Archive for February, 2010
Our celebration of the Harlem Renaissance comes to an end this week. We hope you have enjoyed it and found your next read! Make sure you check out these last posts.
February 22, 2010 Michelle’s Masterful Musings When Washington Was in Vogue by Edward Christopher Williams
February 23, 20101 BrownGirl BookSpeak There Is Confusion by Jessie Fauset
February 24, 2010 Wuthering Expectations The Conjure Woman by Charles Chesnutt
February 25, 2010 Linus’s Blanket Stories by Zora Neale Hurston
February 26, 2010 My Friend Amy Quicksand by Nella Larson
February 26, 2010 things mean a lot Mules and Men by Zora Neale Hurston
February 27, 2010 Bookgazing Gentleman Jigger by Bruce Nugent
February 28, 2010 BookLust The House Behind the Cedars by Charles Chesnutt
The Classics Circuit is pleased to announce that your vote for Paris in the Spring authors was a tie! Since both Emile Zola and Alexandre Dumas are well worth reading and discussing, both French authors will tour the Circuit this Spring. Although you can sign up to read and then invite both authors to your site, don’t feel obligated to do so: the two tours will be slightly overlapping, so keep your own reading schedule and abilities in mind.
Today begins sign up for the Emile Zola tour, which will begin April 5 and run until April 23 or April 30, depending on the number of interested tour participants. Once sign up closes for this tour, we will open sign up for the Alexandre Dumas tour. The tours will be overlapping by a week or so (again, depending on the number of tour participants).
When you indicate that you want to participate, please keep in mind that we will assign you a date during the tour on which you should post. If you are unable to meet your assigned date, let us know and we can reassign you: otherwise, we’ll take you off the schedule. Please let us know when you sign up your preferred and/or unavailable days during the month.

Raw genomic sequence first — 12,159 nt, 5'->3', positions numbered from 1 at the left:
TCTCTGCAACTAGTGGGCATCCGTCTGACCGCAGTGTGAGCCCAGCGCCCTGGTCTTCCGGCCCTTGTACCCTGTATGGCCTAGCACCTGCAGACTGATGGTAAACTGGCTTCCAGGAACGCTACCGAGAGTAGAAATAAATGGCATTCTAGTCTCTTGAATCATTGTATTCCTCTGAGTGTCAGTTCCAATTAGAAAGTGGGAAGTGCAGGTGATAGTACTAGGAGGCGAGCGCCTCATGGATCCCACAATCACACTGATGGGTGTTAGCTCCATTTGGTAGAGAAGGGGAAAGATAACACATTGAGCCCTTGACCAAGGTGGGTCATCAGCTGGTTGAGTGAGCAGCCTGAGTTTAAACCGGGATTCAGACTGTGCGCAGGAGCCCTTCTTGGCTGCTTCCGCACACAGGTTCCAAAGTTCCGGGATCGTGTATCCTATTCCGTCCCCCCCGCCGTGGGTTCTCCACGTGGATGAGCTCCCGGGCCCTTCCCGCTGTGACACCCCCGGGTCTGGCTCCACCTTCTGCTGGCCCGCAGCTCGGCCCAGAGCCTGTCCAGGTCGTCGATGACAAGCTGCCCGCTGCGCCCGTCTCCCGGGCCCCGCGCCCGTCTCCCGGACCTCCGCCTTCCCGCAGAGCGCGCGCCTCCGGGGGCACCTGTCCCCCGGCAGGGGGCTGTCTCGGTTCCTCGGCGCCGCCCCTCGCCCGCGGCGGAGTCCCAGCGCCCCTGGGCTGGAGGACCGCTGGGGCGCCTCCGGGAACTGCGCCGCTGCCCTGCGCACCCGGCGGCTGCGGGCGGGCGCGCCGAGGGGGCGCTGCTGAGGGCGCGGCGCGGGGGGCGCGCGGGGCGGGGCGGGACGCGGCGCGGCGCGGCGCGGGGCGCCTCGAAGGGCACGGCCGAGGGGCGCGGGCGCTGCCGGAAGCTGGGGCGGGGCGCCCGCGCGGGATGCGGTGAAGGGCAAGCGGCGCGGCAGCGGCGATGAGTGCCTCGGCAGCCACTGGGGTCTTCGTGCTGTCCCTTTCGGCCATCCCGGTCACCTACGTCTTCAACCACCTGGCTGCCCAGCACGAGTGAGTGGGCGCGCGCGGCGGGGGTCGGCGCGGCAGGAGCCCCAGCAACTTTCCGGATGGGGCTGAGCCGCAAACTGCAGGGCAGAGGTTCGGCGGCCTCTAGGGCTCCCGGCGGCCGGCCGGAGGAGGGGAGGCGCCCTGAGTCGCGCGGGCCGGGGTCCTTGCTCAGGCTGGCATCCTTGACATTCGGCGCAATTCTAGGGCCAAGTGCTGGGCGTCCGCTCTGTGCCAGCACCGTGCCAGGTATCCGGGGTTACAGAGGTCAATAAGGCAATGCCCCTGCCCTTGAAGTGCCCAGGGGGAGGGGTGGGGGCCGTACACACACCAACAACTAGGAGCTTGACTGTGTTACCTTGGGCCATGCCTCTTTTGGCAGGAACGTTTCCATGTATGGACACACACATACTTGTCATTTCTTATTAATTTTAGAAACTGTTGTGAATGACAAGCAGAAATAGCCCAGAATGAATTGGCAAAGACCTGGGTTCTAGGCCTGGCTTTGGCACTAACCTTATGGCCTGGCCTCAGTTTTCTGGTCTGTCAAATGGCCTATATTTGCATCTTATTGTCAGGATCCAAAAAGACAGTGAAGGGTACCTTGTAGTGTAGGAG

Zola Circuit sign up will be open until the evening of Sunday, February 28. Sign up is now closed. If you would still like to join the tour, send an email to the tour leader at firstname.lastname@example.org as soon as possible.
The Harlem Renaissance tour continues this week by visiting the following sites.
February 15, 2010 Nonsuch Book Harlem Renaissance poetry from Fire!
February 16, 2010 Notes from the North The Souls of Black Folk by W.E.B. Du Bois
February 17, 2010 Becky’s Book Reviews Mules and Men by Zora Neale Hurston
February 17, 2010 Notorious Spinks Talks Gay Rebel of the Harlem Renaissance by Bruce Nugent and the movie Brother to Brother
February 18, 2010 The Things We Read Passing by Nella Larsen
February 19, 2010 Reviews by Lola Passing by Nella Larsen
February 20, 2010 Gimme More Books! The Conjure-Man Dies by Rudolph Fisher
February 21, 2010 book-a-rama Their Eyes Were Watching God by Zora Neale Hurston
We love Paris in the springtime, and in April we will be traveling to Paris to visit one of these four classic nineteenth century French authors.
- Alexandre Dumas (1802-1870) is one of the most widely read French novelists today. His historical novels of high adventure were often serialized, capturing the attention of the French public then and entertaining generations still.